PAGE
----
Khosrowpour (2000) notes that when the level of unemployment increases and wages fall, there is a likelihood of unrestricted consumer spending and confidence will most likely fall. The consequential effect is a descending economic cycle which will prove to be highly difficult to reach. At some given threshold, business models of larger markets are likely to be endangered due to the fact that there would simply be a larger number of possible consumers to buy the available products. Extraordinary levels of defaults in payment of the existing debts, plunging asset values will be easily seen.

Many people will use and publicize the high level of modern technology for a good number of its achievements and advancement. The reality is that it has continuously affected the society in general in a negative way. Advancement in the level of technology have, to a larger extent, affected various sectors of the economy and in most cases, forces a number of business to shut down. The resulting effect of increasing automation is likely to bring about a massive economic, social, and political face up over the coming years. Technological advancement is increasingly replacing human labour (De Ferranti, 2003).

The increasing level of advancement in the level of technology proves to be a greater challenge in the current society. Basing on the number of people losing their jobs, possible reforms that are aimed at addressing to the issue should invented as soon as possible. The reality is that the problem is potentially unsettling. The labour force should be well prepared in cases where technological change requires specific skills needed to deal with the changes. This will ensure that workers are not detrimentally affected by the introduction of new technology.

Reference List

Coffey, M. & Dunphy D. C. (2001).Technology and the workforce. Michigan: Technology Research Unit, N.S.W. Ministry of Technology for the Dept. of Organizational Behaviour.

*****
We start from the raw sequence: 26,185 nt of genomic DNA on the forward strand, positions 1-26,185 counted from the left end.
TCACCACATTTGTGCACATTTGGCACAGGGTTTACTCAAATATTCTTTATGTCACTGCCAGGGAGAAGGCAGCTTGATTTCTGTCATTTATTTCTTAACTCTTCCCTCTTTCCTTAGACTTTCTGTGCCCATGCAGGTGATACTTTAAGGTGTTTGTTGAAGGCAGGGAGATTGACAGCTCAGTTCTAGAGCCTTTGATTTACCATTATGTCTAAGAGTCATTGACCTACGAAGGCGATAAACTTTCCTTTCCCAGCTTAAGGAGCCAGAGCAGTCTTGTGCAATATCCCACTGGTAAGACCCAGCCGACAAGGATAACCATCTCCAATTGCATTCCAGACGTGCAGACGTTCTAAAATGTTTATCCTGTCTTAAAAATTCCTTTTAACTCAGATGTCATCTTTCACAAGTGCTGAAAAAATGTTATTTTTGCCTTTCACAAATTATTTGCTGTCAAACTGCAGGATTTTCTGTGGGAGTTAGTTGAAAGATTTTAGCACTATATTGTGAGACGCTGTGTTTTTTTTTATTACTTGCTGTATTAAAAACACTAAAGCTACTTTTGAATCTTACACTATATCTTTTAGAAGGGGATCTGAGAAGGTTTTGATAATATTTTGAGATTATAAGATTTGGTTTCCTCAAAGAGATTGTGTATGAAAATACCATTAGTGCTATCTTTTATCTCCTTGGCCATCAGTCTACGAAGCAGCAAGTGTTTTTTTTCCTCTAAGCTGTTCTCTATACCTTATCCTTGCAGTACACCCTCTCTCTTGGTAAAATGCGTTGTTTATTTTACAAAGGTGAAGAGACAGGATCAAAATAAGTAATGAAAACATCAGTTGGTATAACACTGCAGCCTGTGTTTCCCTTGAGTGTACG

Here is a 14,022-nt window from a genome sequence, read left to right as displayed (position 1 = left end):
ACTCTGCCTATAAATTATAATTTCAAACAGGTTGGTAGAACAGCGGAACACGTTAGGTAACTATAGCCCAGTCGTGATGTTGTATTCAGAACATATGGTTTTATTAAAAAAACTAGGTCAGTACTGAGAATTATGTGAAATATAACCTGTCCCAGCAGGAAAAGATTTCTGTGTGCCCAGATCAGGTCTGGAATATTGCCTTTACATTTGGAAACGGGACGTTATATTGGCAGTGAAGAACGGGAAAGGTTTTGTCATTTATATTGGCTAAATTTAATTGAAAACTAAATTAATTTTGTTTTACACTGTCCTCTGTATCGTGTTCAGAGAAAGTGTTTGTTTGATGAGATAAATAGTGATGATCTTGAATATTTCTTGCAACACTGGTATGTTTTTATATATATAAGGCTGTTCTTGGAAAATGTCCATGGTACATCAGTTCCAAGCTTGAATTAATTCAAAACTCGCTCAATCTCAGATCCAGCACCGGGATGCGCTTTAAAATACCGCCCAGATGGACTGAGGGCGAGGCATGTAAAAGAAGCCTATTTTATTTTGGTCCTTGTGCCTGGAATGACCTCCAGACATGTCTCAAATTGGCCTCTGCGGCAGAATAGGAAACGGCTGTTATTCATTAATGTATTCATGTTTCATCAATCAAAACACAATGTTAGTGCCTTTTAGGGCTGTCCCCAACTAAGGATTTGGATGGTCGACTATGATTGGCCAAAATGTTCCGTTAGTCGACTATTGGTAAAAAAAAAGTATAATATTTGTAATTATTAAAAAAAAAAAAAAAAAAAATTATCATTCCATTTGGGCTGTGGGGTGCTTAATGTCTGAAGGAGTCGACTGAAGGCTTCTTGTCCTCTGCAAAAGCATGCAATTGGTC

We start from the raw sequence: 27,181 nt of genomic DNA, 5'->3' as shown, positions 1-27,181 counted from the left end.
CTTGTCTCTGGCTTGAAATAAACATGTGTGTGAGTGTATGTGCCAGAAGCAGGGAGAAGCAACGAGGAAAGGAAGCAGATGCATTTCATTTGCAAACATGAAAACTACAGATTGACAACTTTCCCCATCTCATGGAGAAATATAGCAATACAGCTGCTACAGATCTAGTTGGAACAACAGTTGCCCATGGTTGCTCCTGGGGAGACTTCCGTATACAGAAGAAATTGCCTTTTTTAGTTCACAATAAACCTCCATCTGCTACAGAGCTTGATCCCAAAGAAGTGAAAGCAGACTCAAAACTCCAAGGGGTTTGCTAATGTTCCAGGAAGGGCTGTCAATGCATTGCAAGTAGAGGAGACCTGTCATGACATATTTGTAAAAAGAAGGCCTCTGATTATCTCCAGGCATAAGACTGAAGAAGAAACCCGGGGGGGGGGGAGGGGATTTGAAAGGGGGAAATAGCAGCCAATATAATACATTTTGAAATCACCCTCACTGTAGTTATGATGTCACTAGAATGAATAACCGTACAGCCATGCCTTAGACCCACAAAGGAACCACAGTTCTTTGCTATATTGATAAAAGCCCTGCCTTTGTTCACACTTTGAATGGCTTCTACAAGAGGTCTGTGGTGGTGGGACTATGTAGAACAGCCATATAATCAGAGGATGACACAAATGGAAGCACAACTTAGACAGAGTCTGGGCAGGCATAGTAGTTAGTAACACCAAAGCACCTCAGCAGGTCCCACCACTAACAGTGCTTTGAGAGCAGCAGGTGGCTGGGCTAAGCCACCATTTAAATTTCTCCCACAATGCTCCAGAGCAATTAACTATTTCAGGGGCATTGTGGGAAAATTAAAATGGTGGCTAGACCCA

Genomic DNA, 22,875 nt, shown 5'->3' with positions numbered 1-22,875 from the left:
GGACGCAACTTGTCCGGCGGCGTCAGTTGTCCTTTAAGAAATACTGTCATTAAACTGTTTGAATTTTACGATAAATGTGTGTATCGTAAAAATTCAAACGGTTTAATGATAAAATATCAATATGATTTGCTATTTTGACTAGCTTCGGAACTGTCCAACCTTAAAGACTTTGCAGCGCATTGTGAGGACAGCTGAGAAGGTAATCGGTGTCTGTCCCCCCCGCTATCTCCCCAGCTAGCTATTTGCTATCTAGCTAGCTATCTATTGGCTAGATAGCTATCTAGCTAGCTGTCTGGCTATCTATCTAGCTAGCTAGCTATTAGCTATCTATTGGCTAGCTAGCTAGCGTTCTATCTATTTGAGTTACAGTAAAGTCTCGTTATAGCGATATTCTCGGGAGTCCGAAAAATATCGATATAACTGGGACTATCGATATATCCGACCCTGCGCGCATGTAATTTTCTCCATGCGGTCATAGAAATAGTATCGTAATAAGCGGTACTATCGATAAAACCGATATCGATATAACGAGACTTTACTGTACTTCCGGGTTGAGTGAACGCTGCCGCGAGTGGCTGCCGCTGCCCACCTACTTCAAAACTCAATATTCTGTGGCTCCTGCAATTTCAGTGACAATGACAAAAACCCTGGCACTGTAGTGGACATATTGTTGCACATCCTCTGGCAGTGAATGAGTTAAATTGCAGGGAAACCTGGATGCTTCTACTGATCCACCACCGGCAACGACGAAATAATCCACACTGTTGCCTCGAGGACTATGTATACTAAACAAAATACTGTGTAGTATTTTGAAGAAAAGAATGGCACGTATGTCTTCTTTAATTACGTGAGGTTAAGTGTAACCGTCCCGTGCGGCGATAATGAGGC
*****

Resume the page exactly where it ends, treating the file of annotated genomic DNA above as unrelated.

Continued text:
Cross, M. (1999). Managing workforce reduction: an international survey. London: Routledge.

De Ferranti, D. (2003). Closing the gap in education and technology. New York: World Bank Publications.

Khosrowpour, M. (2000). Challenges of information technology management in the 21st century: 2000 Information Resources Management Association International Conference, Anchorage. Alaska: Group Inc (IGI).

National Research Council (2001). The changing nature of work: implications for occupational analysis. Sydney: National Academies Press.

Shultz K.S. & Adams G. A. (2007). Aging and work in the 21st century: Series in applied psychology. London: Routledge.

Waldeck, N. E. (2000). Advanced manufacturing technologies and workforce development. Garland studies on industrial productivity. New York: Garland.

Inferential Statistics: Movies And Behavior

Depending on the kinds of themes they expose, movies have different impacts on viewers. Action movies tend to promote violent behaviors when compared to comedies and dramas. The establishment of the relationship between the nature of films and the occurrence of violent acts among children is necessary. In essence, the analysis of the effects of movies on violent behavior provides critical information for appropriate parenting. The study of movies from 1937 to 1999 using inferential statistics would indicate whether they have significant effects on children. Inferential statistics aid in decision-making since they determine if the outcomes of data analysis are valid. Typically, alpha levels of 0.1, 0.05, and 0.90 are used as thresholds of rejecting or accepting a null hypothesis of a given study (Field, 2017). In this case, the alpha level of 0.05 will be used to determine if the exposure period to movies has unique and significant effects on violent behavior in children. Based on the hypothesis that movies have different effects, this analysis aims to evaluate and identify a period of movies that influence violent behaviors in children.

Independent T-Test